Now, having said all this, there where a few things I liked a little bit. This is a controversial opinion to have but I actually liked the film version of the song ‘Stupid with Love’. It is quite a cute song, and has been stuck in my head since I saw the film. And of course, I am never going to be disappointed seeing Lindsey Lohan in movies again.


The best part of the whole film – and the only reason I would even watch a snippet ever again – is Renee Rapp. I don’t mean to objectify her, but she is so hot in this film! She is a perfect Regina, and I really enjoyed every moment she was on the screen. The woman is a treasure, and I am so excited to see where the rest of her career takes her.


I will definitely not be watching this film ever again, if I can help it, with the exception of the clips of Renee Rapp that come up on my TikTok for you page. Even big fans of the musical have shown their dislike for it, and I rarely am in agreement with fans of musicals. I’m just going to keep watching the original, and try to forget that this version exists.



Sasha


Parking the era defining original film is an uphill battle, but get in losers, we're off to the film-musical-film-version of Mean Girls. To be transparent, I haven't seen the original film in years, and I've never seen the musical. I have heard my housemate singing it in the shower quite a lot, though! I wanted to see how this film holds up as a standalone addition to the Mean Girls lineup, and so I didn't watch either the original film or the musical in preparation.

 

So the thing is… it's difficult to be cool if you fail to seem effortless. And it's difficult to be found effortless when you're a remake. This hybrid version places itself as a cinematic reimagining of the Broadway musical, and – because a musical is arguably the celebration of a beautiful ensemble of veritable try-hards – Paramount might just have step-ball-changed the impossibility of seeming effortlessly iconic by reframing their ideal. I say that with love.

 

The brilliant casting struck me immediately. In fact, one of my first notes scrawled blindly into my notebook reads “tiny Pam Beesly”. Jenner Fischer and Angourie Rice are a completely believable mother-daughter duo, not only in appearance, but also in the details of how they articulate their lines. I enjoyed Angourie Rice as Cady; she began as less of a dweeb than Lindsey Lohan’s Cady, though she didn’t quite reach the same height of being ‘plastic’ as the original. However, I liked the way that she drew out the malleability of adolescence: of being caught in between social groups, and the fluctuations between sympathy and selfishness.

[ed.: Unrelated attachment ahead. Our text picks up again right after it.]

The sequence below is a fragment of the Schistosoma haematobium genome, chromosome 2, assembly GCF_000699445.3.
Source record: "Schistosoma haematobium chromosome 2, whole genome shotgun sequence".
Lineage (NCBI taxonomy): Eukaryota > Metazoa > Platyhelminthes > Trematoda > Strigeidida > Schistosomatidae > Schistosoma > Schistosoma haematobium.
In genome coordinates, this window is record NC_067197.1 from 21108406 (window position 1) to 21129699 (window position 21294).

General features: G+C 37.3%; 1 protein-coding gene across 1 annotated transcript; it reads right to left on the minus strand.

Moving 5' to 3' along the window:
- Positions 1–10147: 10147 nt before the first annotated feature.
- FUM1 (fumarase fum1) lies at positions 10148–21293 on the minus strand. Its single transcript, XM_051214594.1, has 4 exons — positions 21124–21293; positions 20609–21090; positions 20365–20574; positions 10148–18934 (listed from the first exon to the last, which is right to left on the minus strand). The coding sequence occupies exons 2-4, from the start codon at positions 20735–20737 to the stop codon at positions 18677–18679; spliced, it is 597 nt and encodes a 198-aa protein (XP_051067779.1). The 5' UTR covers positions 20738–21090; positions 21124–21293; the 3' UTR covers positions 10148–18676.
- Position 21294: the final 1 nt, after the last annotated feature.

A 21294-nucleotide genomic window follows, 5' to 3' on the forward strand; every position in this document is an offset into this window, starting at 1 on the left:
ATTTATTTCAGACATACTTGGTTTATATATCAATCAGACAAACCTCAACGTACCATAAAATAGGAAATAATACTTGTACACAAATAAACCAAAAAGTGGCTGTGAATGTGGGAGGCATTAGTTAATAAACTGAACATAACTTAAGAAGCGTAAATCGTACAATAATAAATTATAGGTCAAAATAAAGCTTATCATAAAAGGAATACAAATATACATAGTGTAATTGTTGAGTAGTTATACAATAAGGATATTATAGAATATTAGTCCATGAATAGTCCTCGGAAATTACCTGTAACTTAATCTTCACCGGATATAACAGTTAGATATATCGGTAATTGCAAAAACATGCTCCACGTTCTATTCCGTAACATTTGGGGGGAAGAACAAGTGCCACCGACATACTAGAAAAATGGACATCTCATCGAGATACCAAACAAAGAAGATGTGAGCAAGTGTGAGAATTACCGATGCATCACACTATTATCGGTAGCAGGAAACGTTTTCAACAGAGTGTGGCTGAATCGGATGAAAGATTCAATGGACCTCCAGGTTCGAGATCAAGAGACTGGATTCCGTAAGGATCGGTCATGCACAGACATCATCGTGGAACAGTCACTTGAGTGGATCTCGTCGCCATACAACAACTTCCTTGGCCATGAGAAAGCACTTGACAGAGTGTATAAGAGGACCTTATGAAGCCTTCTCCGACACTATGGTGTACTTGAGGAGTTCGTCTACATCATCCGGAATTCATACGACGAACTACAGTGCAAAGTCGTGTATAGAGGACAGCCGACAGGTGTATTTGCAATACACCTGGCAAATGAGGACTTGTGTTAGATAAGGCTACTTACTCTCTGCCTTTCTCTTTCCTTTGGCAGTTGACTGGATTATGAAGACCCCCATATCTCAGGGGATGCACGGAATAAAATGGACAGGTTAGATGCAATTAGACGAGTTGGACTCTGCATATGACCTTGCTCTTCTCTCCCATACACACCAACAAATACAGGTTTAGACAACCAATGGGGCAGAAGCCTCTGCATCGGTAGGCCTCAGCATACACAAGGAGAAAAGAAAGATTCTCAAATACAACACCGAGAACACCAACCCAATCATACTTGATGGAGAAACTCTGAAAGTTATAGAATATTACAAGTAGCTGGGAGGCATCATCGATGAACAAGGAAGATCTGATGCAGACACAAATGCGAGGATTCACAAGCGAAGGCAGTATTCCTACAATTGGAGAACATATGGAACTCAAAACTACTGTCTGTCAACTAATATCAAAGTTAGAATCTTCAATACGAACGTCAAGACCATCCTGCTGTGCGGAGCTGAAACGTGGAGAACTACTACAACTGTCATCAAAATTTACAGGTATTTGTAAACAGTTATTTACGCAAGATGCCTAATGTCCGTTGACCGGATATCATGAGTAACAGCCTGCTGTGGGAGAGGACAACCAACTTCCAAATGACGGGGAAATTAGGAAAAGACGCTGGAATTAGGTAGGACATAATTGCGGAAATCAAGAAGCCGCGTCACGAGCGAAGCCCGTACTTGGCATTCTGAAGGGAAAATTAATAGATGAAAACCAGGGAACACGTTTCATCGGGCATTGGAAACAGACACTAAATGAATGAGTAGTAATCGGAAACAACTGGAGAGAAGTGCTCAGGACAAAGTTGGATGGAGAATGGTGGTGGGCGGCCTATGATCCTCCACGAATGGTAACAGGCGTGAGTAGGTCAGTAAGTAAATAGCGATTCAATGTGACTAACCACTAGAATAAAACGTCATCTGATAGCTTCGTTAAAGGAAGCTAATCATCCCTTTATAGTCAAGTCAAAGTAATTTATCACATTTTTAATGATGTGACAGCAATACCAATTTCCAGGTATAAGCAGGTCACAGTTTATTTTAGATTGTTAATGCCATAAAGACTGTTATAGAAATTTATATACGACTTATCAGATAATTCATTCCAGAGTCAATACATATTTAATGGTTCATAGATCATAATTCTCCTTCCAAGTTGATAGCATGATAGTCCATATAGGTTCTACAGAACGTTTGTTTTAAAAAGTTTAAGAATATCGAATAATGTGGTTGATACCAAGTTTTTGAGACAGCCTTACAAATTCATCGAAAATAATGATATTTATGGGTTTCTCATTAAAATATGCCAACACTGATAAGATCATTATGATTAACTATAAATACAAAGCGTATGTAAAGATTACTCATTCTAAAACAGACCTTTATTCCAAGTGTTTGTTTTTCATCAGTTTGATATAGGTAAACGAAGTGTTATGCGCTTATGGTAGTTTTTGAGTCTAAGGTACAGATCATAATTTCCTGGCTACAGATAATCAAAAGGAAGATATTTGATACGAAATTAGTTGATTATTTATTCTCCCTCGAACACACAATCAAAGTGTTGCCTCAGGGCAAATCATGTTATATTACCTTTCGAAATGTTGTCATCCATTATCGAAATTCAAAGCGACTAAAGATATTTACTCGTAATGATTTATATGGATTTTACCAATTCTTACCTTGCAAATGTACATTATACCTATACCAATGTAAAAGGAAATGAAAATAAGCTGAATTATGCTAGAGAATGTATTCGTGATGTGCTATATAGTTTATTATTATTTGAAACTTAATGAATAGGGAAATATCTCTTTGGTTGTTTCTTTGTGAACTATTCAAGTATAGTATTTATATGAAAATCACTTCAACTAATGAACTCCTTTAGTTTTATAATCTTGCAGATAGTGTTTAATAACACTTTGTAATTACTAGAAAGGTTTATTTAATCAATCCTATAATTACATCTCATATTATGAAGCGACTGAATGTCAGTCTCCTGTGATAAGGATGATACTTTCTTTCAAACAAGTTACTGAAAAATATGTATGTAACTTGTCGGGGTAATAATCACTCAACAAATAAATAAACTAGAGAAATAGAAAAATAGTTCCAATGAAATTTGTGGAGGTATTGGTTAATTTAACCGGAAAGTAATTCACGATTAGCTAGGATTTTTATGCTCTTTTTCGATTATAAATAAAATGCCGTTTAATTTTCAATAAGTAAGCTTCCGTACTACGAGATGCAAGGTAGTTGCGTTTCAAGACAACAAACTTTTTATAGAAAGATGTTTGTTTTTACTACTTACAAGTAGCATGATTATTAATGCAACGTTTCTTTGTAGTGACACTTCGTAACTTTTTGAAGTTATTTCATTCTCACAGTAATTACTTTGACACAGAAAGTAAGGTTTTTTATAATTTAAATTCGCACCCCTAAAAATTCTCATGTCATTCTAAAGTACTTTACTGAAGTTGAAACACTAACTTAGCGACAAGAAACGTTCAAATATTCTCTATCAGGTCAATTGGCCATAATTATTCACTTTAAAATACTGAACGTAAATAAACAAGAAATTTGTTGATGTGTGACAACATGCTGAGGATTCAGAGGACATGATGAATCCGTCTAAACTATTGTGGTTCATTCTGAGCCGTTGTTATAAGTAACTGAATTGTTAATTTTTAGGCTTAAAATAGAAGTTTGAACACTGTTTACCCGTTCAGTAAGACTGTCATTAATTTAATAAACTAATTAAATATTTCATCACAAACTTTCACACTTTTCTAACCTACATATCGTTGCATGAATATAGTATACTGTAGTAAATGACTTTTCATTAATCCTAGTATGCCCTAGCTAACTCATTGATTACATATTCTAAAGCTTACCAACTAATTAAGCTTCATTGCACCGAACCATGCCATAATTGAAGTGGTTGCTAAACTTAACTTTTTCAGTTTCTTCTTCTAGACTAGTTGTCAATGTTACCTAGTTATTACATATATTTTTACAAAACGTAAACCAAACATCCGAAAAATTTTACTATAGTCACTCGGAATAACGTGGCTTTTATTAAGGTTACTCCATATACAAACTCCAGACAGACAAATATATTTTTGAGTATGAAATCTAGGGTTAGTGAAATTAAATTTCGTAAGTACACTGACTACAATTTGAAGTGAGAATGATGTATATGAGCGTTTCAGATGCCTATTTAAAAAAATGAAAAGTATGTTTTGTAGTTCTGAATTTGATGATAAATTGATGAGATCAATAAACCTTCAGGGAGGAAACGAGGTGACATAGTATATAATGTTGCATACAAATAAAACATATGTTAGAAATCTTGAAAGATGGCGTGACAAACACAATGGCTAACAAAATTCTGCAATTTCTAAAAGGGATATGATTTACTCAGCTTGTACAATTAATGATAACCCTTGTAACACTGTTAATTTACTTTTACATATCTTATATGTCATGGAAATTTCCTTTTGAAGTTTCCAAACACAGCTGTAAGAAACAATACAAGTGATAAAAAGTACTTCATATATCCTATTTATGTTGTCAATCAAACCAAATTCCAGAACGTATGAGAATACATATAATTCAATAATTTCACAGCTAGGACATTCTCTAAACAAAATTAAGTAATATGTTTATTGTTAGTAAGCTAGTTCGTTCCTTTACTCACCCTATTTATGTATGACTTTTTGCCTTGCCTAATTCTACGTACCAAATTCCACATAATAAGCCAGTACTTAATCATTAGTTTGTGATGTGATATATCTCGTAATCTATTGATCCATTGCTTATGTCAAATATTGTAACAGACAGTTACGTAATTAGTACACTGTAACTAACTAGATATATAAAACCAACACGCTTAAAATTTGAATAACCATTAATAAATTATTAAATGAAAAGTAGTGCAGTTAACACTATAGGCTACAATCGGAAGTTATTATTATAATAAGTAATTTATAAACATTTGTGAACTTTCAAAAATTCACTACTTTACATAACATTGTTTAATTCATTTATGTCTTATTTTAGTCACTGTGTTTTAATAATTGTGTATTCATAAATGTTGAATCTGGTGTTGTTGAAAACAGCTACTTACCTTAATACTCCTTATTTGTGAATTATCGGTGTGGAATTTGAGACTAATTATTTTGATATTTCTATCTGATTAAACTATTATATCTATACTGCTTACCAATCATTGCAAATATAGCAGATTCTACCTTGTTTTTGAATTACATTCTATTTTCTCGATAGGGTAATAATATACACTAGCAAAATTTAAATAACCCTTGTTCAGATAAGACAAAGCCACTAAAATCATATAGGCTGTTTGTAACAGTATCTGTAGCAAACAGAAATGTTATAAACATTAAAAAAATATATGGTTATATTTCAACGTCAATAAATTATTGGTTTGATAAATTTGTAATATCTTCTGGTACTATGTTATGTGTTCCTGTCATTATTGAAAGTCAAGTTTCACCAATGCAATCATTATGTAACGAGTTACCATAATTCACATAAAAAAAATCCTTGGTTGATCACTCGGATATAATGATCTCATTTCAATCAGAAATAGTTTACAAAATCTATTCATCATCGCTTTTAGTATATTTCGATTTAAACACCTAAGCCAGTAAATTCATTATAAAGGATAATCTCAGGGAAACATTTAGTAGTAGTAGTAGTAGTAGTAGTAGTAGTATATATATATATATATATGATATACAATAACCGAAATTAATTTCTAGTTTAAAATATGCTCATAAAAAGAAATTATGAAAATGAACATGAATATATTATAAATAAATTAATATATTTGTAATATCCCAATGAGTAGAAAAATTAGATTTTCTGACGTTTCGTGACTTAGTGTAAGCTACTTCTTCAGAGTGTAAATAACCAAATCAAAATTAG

This played off really well with Auli’i Cravalho’s Janis. I loved the direction that Cravalho took here; she really showcases the parallels between Janis and Regina George. This gutsy, righteous, creative Janis was better able to keep Cady caught in the middle of right from wrong – though I did find it harder to believe that she was a social reject. 

 

Renée Rapp brought buckets of charisma to her reprise of this role, having played Regina George on Broadway previously. Her vocal performance was so strong that I wish there could have been even more time devoted to this. She was hot shit and you wanted her to like you. I didn't quite believe that her interpretation of the character would genuinely want to lose weight, however, and I found this plotline discordant with the rest of the narrative. This could have been reworked more creatively into a post-Kardashian, ‘does my bum look big in this’ era. Of course, weight remains an emotionally charged subject, however, more recent beauty ideals and preoccupations might have focused on specialised gym workouts, bulking/cutting cycles, or given more devotion to the dodgy skincare Cady gives her. 

 

It's always interesting to translate a production from stage to screen, because of the difference in physical acting these genres require. For me this is where Avantika Vandanapu absolutely shines in her role as Karen. Her exaggerated physicality creates a bridge from stage to screen, built on the joy of being camp. She took Karen's character to a place beyond any iteration I'd seen, and was probably my favourite to watch. 

 

I found the camera use to be dynamic in the way it blended with the input of social media that interlaced the film. Although the portrayal of platforms like TikTok appeals to me less from a visual standpoint, I did find that it created greater stakes for social success versus social humiliation. Nowadays, these moments get recorded and shared with thousands in an instant, and this is a crucial difference from the high school experience twenty years before. I loved the segments that were filmed in one long take, and for me this provided an increased freedom of gaze that I associate with watching stage performance.

 

Ultimately, I think this hybrid musical-film created an upbeat, accessible musical for people that might not typically opt for one. This might in part be due to the way in which Paramount concealed the fact that this is a musical from either of the trailers. Whether this was a money grab, or a way to generate more social media buzz, I'm not sure. I'm not convinced that this film would suffice as a ‘gateway’ musical to other shows, but I did have a fun evening, and I have added a slew of songs to my own shower playlist.


You can view Mean Girls in cinemas from the 19th January.


Edited by Hamilton Brown